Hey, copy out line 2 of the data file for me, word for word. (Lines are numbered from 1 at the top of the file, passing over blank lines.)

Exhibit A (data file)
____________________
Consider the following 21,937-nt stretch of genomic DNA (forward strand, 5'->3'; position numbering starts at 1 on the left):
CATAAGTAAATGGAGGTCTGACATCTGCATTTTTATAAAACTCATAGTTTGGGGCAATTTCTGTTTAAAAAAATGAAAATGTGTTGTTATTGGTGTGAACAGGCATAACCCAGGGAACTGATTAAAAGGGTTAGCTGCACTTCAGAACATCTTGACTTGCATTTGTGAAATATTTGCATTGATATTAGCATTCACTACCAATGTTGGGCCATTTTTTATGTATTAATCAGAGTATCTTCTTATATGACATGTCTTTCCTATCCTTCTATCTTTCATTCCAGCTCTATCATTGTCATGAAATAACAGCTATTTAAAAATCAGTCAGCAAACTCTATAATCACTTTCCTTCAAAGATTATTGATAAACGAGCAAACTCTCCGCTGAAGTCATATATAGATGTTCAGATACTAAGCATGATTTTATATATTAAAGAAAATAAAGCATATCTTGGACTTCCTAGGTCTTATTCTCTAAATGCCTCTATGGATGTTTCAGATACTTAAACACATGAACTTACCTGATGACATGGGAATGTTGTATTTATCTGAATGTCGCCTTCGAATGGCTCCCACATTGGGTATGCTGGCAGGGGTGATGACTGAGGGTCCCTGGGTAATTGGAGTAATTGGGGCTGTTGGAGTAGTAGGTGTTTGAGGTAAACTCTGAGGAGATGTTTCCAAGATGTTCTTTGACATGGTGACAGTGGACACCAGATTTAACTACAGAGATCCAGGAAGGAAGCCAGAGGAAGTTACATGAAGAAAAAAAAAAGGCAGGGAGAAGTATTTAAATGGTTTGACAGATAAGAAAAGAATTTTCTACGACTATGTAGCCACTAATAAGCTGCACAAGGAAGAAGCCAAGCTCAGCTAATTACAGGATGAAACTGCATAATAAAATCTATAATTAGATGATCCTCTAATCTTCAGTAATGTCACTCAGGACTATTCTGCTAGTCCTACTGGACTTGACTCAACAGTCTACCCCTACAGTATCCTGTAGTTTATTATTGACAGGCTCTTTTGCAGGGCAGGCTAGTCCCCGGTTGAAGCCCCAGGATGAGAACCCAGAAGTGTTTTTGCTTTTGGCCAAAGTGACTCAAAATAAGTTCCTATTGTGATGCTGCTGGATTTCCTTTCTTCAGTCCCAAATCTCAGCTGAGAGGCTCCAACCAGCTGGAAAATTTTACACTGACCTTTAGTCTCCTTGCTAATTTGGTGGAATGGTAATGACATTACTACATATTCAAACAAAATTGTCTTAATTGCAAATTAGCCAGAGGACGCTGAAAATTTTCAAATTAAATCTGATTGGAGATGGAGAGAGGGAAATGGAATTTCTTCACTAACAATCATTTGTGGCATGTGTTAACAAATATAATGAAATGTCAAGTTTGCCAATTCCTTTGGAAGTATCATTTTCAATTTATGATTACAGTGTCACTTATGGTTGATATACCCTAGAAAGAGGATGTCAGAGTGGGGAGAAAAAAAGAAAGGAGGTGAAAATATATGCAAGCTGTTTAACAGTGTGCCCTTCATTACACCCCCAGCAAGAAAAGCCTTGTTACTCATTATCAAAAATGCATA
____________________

CATAAGTAAATGGAGGTCTGACATCTGCATTTTTATAAAACTCATAGTTTGGGGCAATTTCTGTTTAAAAAAATGAAAATGTGTTGTTATTGGTGTGAACAGGCATAACCCAGGGAACTGATTAAAAGGGTTAGCTGCACTTCAGAACATCTTGACTTGCATTTGTGAAATATTTGCATTGATATTAGCATTCACTACCAATGTTGGGCCATTTTTTATGTATTAATCAGAGTATCTTCTTATATGACATGTCTTTCCTATCCTTCTATCTTTCATTCCAGCTCTATCATTGTCATGAAATAACAGCTATTTAAAAATCAGTCAGCAAACTCTATAATCACTTTCCTTCAAAGATTATTGATAAACGAGCAAACTCTCCGCTGAAGTCATATATAGATGTTCAGATACTAAGCATGATTTTATATATTAAAGAAAATAAAGCATATCTTGGACTTCCTAGGTCTTATTCTCTAAATGCCTCTATGGATGTTTCAGATACTTAAACACATGAACTTACCTGATGACATGGGAATGTTGTATTTATCTGAATGTCGCCTTCGAATGGCTCCCACATTGGGTATGCTGGCAGGGGTGATGACTGAGGGTCCCTGGGTAATTGGAGTAATTGGGGCTGTTGGAGTAGTAGGTGTTTGAGGTAAACTCTGAGGAGATGTTTCCAAGATGTTCTTTGACATGGTGACAGTGGACACCAGATTTAACTACAGAGATCCAGGAAGGAAGCCAGAGGAAGTTACATGAAGAAAAAAAAAAGGCAGGGAGAAGTATTTAAATGGTTTGACAGATAAGAAAAGAATTTTCTACGACTATGTAGCCACTAATAAGCTGCACAAGGAAGAAGCCAAGCTCAGCTAATTACAGGATGAAACTGCATAATAAAATCTATAATTAGATGATCCTCTAATCTTCAGTAATGTCACTCAGGACTATTCTGCTAGTCCTACTGGACTTGACTCAACAGTCTACCCCTACAGTATCCTGTAGTTTATTATTGACAGGCTCTTTTGCAGGGCAGGCTAGTCCCCGGTTGAAGCCCCAGGATGAGAACCCAGAAGTGTTTTTGCTTTTGGCCAAAGTGACTCAAAATAAGTTCCTATTGTGATGCTGCTGGATTTCCTTTCTTCAGTCCCAAATCTCAGCTGAGAGGCTCCAACCAGCTGGAAAATTTTACACTGACCTTTAGTCTCCTTGCTAATTTGGTGGAATGGTAATGACATTACTACATATTCAAACAAAATTGTCTTAATTGCAAATTAGCCAGAGGACGCTGAAAATTTTCAAATTAAATCTGATTGGAGATGGAGAGAGGGAAATGGAATTTCTTCACTAACAATCATTTGTGGCATGTGTTAACAAATATAATGAAATGTCAAGTTTGCCAATTCCTTTGGAAGTATCATTTTCAATTTATGATTACAGTGTCACTTATGGTTGATATACCCTAGAAAGAGGATGTCAGAGTGGGGAGAAAAAAAGAAAGGAGGTGAAAATATATGCAAGCTGTTTAACAGTGTGCCCTTCATTACACCCCCAGCAAGAAAAGCCTTGTTACTCATTATCAAAAATGCATA